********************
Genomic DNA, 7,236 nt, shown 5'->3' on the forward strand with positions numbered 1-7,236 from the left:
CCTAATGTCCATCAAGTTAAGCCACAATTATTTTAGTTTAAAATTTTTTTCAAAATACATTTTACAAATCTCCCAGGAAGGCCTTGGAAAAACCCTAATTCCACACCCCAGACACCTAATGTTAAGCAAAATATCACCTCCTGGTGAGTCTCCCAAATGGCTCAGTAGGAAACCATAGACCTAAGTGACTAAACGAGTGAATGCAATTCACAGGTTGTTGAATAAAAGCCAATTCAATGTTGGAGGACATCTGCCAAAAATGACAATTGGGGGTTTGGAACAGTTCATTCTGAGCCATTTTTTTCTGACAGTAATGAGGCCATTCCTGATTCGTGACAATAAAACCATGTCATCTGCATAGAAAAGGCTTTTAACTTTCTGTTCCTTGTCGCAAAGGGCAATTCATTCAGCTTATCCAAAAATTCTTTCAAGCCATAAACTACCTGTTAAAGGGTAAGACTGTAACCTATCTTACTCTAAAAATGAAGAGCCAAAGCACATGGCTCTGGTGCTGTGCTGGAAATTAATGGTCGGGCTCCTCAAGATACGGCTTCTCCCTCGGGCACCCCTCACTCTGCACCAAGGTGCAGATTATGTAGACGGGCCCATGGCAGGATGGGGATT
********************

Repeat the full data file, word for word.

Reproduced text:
Genomic DNA, 7,236 nt, shown 5'->3' on the forward strand with positions numbered 1-7,236 from the left:
CCTAATGTCCATCAAGTTAAGCCACAATTATTTTAGTTTAAAATTTTTTTCAAAATACATTTTACAAATCTCCCAGGAAGGCCTTGGAAAAACCCTAATTCCACACCCCAGACACCTAATGTTAAGCAAAATATCACCTCCTGGTGAGTCTCCCAAATGGCTCAGTAGGAAACCATAGACCTAAGTGACTAAACGAGTGAATGCAATTCACAGGTTGTTGAATAAAAGCCAATTCAATGTTGGAGGACATCTGCCAAAAATGACAATTGGGGGTTTGGAACAGTTCATTCTGAGCCATTTTTTTCTGACAGTAATGAGGCCATTCCTGATTCGTGACAATAAAACCATGTCATCTGCATAGAAAAGGCTTTTAACTTTCTGTTCCTTGTCGCAAAGGGCAATTCATTCAGCTTATCCAAAAATTCTTTCAAGCCATAAACTACCTGTTAAAGGGTAAGACTGTAACCTATCTTACTCTAAAAATGAAGAGCCAAAGCACATGGCTCTGGTGCTGTGCTGGAAATTAATGGTCGGGCTCCTCAAGATACGGCTTCTCCCTCGGGCACCCCTCACTCTGCACCAAGGTGCAGATTATGTAGACGGGCCCATGGCAGGATGGGGATT